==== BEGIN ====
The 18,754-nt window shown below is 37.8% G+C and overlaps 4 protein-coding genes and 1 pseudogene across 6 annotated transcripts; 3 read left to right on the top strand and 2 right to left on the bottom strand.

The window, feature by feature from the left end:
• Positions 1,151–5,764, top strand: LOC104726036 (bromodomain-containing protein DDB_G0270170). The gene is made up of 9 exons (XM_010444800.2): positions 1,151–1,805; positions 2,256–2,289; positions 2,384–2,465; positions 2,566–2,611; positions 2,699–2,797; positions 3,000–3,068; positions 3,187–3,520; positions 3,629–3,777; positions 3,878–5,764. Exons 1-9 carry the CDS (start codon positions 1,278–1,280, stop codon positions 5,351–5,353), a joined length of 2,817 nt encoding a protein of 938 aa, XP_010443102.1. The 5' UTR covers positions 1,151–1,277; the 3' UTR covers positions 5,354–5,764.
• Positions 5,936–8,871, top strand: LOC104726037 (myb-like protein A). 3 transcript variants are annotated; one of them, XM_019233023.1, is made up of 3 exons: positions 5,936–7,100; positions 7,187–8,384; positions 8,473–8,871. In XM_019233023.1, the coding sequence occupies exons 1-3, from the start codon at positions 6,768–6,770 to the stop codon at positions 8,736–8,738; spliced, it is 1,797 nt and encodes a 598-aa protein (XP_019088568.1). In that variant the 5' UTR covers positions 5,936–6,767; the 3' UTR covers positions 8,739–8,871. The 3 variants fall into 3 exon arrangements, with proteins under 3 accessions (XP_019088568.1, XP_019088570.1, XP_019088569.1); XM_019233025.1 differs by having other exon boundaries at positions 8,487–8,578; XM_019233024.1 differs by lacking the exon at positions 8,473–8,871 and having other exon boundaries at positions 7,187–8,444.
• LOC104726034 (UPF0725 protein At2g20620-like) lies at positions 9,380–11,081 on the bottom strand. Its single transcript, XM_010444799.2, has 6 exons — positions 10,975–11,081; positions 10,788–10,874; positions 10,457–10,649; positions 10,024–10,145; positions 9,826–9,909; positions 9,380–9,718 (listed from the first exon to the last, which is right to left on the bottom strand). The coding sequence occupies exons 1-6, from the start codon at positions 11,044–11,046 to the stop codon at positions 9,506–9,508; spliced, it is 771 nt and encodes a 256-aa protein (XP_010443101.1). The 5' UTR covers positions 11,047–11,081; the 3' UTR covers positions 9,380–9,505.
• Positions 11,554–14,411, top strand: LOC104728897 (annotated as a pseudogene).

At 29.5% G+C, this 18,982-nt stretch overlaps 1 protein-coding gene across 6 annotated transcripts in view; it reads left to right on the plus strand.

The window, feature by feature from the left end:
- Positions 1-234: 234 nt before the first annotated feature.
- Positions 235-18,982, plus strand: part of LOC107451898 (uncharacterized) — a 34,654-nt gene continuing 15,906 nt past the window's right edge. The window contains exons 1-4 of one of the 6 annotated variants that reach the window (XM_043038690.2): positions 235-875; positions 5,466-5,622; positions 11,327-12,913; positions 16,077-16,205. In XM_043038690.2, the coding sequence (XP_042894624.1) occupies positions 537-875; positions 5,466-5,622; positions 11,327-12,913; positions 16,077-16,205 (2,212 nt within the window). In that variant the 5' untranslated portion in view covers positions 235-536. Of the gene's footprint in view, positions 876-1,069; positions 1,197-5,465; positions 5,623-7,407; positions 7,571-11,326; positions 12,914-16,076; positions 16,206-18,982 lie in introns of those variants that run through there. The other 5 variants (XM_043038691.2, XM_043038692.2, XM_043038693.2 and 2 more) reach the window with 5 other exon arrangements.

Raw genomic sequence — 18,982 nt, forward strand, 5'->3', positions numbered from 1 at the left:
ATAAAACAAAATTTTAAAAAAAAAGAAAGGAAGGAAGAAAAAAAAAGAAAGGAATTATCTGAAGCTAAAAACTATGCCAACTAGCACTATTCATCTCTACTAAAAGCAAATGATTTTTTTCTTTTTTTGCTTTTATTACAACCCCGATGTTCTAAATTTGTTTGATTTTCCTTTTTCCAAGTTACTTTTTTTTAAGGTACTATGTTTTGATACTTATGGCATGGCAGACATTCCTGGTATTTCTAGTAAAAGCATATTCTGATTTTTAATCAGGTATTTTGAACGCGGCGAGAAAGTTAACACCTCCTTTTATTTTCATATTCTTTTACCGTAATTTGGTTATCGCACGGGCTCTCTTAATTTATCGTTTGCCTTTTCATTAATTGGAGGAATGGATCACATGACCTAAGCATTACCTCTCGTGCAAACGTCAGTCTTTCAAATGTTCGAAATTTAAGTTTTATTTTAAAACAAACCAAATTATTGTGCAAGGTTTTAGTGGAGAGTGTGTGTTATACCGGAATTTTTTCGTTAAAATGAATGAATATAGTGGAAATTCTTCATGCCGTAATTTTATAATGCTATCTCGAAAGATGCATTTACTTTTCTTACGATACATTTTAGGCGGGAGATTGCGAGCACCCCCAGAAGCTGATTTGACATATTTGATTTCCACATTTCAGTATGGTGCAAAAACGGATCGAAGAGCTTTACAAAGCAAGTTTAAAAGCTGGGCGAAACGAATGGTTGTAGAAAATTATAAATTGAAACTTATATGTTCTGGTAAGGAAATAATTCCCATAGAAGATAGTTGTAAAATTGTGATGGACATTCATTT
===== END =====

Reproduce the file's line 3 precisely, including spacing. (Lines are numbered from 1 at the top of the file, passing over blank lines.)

• Positions 1,151–5,764, top strand: LOC104726036 (bromodomain-containing protein DDB_G0270170). The gene is made up of 9 exons (XM_010444800.2): positions 1,151–1,805; positions 2,256–2,289; positions 2,384–2,465; positions 2,566–2,611; positions 2,699–2,797; positions 3,000–3,068; positions 3,187–3,520; positions 3,629–3,777; positions 3,878–5,764. Exons 1-9 carry the CDS (start codon positions 1,278–1,280, stop codon positions 5,351–5,353), a joined length of 2,817 nt encoding a protein of 938 aa, XP_010443102.1. The 5' UTR covers positions 1,151–1,277; the 3' UTR covers positions 5,354–5,764.